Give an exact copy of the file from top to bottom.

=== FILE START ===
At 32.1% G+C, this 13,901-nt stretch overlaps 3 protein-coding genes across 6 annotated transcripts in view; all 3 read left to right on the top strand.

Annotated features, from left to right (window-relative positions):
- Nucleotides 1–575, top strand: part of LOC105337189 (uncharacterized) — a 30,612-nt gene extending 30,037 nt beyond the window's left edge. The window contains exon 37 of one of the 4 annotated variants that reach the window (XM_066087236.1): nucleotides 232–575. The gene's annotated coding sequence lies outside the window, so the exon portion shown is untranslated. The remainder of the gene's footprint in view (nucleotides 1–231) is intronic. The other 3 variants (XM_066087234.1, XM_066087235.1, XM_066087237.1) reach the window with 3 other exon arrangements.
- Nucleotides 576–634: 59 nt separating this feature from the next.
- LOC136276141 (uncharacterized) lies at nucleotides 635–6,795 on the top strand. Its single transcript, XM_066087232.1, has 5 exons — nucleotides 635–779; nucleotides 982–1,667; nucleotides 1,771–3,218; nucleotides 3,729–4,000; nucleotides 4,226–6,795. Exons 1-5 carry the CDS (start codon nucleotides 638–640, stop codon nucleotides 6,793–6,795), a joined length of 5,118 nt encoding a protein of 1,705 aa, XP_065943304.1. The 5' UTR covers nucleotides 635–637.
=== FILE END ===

At 32.1% G+C, this 13,901-nt stretch overlaps 3 protein-coding genes across 6 annotated transcripts in view; all 3 read left to right on the top strand.

Annotated features, from left to right (window-relative positions):
- Nucleotides 1–575, top strand: part of LOC105337189 (uncharacterized) — a 30,612-nt gene extending 30,037 nt beyond the window's left edge. The window contains exon 37 of one of the 4 annotated variants that reach the window (XM_066087236.1): nucleotides 232–575. The gene's annotated coding sequence lies outside the window, so the exon portion shown is untranslated. The remainder of the gene's footprint in view (nucleotides 1–231) is intronic. The other 3 variants (XM_066087234.1, XM_066087235.1, XM_066087237.1) reach the window with 3 other exon arrangements.
- Nucleotides 576–634: 59 nt separating this feature from the next.
- LOC136276141 (uncharacterized) lies at nucleotides 635–6,795 on the top strand. Its single transcript, XM_066087232.1, has 5 exons — nucleotides 635–779; nucleotides 982–1,667; nucleotides 1,771–3,218; nucleotides 3,729–4,000; nucleotides 4,226–6,795. Exons 1-5 carry the CDS (start codon nucleotides 638–640, stop codon nucleotides 6,793–6,795), a joined length of 5,118 nt encoding a protein of 1,705 aa, XP_065943304.1. The 5' UTR covers nucleotides 635–637.